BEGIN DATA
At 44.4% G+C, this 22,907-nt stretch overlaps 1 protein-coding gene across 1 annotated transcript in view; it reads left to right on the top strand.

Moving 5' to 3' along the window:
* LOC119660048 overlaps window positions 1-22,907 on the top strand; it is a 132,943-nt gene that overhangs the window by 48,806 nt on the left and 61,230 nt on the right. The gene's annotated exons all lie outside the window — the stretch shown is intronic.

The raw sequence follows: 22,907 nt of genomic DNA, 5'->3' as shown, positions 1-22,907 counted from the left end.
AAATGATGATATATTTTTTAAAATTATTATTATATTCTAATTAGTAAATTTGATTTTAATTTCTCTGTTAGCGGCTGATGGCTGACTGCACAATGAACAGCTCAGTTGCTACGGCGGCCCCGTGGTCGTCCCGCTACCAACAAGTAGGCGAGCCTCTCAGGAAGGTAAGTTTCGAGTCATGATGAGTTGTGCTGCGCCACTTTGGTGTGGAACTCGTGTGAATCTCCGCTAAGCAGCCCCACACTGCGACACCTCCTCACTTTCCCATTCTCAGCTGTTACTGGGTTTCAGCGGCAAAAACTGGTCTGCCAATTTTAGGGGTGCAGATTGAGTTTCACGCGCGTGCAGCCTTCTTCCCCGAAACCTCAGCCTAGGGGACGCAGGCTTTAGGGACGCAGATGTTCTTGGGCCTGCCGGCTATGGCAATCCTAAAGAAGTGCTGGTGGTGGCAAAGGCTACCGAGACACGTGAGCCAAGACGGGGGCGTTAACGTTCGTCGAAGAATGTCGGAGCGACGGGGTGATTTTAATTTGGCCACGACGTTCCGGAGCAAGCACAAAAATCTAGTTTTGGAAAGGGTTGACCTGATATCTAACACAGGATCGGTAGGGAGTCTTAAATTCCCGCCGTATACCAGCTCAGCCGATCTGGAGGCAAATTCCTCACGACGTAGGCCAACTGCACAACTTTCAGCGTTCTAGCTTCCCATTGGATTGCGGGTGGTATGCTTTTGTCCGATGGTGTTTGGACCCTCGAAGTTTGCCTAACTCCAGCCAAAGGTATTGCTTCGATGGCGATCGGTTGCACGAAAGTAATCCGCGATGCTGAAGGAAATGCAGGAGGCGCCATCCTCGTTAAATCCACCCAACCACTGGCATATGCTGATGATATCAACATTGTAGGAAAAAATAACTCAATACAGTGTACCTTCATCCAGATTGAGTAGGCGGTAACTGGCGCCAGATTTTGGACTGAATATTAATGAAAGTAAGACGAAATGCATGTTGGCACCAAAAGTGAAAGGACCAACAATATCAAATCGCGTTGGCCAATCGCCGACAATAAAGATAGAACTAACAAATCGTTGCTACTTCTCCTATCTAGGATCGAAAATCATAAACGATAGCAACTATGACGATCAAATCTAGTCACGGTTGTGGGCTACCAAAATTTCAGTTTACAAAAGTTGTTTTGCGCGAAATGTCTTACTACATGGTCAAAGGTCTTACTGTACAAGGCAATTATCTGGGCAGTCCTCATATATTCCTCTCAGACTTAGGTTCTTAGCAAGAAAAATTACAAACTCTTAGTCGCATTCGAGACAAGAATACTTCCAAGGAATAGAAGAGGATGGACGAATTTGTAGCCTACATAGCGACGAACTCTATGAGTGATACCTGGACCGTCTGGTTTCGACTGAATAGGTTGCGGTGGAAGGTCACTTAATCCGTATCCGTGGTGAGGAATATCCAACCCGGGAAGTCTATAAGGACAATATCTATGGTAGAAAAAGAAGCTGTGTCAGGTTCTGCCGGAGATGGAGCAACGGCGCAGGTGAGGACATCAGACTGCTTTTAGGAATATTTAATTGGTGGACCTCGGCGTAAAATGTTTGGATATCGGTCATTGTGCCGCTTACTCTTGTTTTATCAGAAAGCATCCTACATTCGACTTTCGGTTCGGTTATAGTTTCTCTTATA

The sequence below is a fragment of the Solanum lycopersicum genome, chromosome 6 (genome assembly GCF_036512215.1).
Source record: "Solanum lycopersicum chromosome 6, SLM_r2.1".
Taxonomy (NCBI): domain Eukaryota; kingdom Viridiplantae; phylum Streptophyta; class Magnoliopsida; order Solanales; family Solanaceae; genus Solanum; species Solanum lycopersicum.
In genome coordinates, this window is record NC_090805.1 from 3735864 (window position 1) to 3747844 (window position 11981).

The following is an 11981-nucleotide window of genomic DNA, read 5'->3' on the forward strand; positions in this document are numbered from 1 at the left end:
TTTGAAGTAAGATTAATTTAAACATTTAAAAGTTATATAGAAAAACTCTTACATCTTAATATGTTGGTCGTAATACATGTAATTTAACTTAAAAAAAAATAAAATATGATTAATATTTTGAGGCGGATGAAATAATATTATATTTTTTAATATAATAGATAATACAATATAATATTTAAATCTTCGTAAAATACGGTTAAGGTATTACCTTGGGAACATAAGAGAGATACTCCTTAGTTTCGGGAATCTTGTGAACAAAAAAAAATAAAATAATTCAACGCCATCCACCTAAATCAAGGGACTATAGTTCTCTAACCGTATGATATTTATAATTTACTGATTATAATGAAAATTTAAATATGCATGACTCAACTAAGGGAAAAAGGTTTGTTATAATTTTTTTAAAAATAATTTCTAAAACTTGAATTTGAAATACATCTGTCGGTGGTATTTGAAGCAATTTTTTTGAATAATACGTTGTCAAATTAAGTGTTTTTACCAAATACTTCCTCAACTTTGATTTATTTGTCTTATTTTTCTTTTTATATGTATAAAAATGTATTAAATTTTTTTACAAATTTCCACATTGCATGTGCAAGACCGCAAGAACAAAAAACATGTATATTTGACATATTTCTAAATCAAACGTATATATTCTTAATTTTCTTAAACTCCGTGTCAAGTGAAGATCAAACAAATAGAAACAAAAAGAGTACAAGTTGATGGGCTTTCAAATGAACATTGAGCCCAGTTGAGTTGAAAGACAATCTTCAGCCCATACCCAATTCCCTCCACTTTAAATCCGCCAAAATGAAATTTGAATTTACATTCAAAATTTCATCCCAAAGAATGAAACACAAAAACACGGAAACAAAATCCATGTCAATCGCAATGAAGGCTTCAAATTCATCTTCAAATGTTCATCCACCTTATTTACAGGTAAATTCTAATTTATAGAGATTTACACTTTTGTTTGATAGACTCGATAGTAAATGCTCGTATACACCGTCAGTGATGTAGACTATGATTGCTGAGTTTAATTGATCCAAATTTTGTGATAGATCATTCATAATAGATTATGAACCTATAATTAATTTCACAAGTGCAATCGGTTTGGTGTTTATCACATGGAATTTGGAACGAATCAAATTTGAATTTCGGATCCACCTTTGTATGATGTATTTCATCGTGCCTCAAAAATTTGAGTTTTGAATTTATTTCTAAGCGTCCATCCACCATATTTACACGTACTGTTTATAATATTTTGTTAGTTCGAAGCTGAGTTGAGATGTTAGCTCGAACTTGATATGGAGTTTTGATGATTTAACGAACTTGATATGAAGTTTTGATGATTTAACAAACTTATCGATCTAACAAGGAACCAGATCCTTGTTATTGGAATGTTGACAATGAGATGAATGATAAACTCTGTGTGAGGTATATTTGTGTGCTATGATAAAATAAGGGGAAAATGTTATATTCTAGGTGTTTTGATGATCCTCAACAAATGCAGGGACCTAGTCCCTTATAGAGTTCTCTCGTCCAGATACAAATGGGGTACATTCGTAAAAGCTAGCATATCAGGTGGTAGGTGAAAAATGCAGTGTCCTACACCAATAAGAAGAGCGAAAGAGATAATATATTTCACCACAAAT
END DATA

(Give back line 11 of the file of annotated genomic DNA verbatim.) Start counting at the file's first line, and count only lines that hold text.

TTTGAAGTAAGATTAATTTAAACATTTAAAAGTTATATAGAAAAACTCTTACATCTTAATATGTTGGTCGTAATACATGTAATTTAACTTAAAAAAAAATAAAATATGATTAATATTTTGAGGCGGATGAAATAATATTATATTTTTTAATATAATAGATAATACAATATAATATTTAAATCTTCGTAAAATACGGTTAAGGTATTACCTTGGGAACATAAGAGAGATACTCCTTAGTTTCGGGAATCTTGTGAACAAAAAAAAATAAAATAATTCAACGCCATCCACCTAAATCAAGGGACTATAGTTCTCTAACCGTATGATATTTATAATTTACTGATTATAATGAAAATTTAAATATGCATGACTCAACTAAGGGAAAAAGGTTTGTTATAATTTTTTTAAAAATAATTTCTAAAACTTGAATTTGAAATACATCTGTCGGTGGTATTTGAAGCAATTTTTTTGAATAATACGTTGTCAAATTAAGTGTTTTTACCAAATACTTCCTCAACTTTGATTTATTTGTCTTATTTTTCTTTTTATATGTATAAAAATGTATTAAATTTTTTTACAAATTTCCACATTGCATGTGCAAGACCGCAAGAACAAAAAACATGTATATTTGACATATTTCTAAATCAAACGTATATATTCTTAATTTTCTTAAACTCCGTGTCAAGTGAAGATCAAACAAATAGAAACAAAAAGAGTACAAGTTGATGGGCTTTCAAATGAACATTGAGCCCAGTTGAGTTGAAAGACAATCTTCAGCCCATACCCAATTCCCTCCACTTTAAATCCGCCAAAATGAAATTTGAATTTACATTCAAAATTTCATCCCAAAGAATGAAACACAAAAACACGGAAACAAAATCCATGTCAATCGCAATGAAGGCTTCAAATTCATCTTCAAATGTTCATCCACCTTATTTACAGGTAAATTCTAATTTATAGAGATTTACACTTTTGTTTGATAGACTCGATAGTAAATGCTCGTATACACCGTCAGTGATGTAGACTATGATTGCTGAGTTTAATTGATCCAAATTTTGTGATAGATCATTCATAATAGATTATGAACCTATAATTAATTTCACAAGTGCAATCGGTTTGGTGTTTATCACATGGAATTTGGAACGAATCAAATTTGAATTTCGGATCCACCTTTGTATGATGTATTTCATCGTGCCTCAAAAATTTGAGTTTTGAATTTATTTCTAAGCGTCCATCCACCATATTTACACGTACTGTTTATAATATTTTGTTAGTTCGAAGCTGAGTTGAGATGTTAGCTCGAACTTGATATGGAGTTTTGATGATTTAACGAACTTGATATGAAGTTTTGATGATTTAACAAACTTATCGATCTAACAAGGAACCAGATCCTTGTTATTGGAATGTTGACAATGAGATGAATGATAAACTCTGTGTGAGGTATATTTGTGTGCTATGATAAAATAAGGGGAAAATGTTATATTCTAGGTGTTTTGATGATCCTCAACAAATGCAGGGACCTAGTCCCTTATAGAGTTCTCTCGTCCAGATACAAATGGGGTACATTCGTAAAAGCTAGCATATCAGGTGGTAGGTGAAAAATGCAGTGTCCTACACCAATAAGAAGAGCGAAAGAGATAATATATTTCACCACAAAT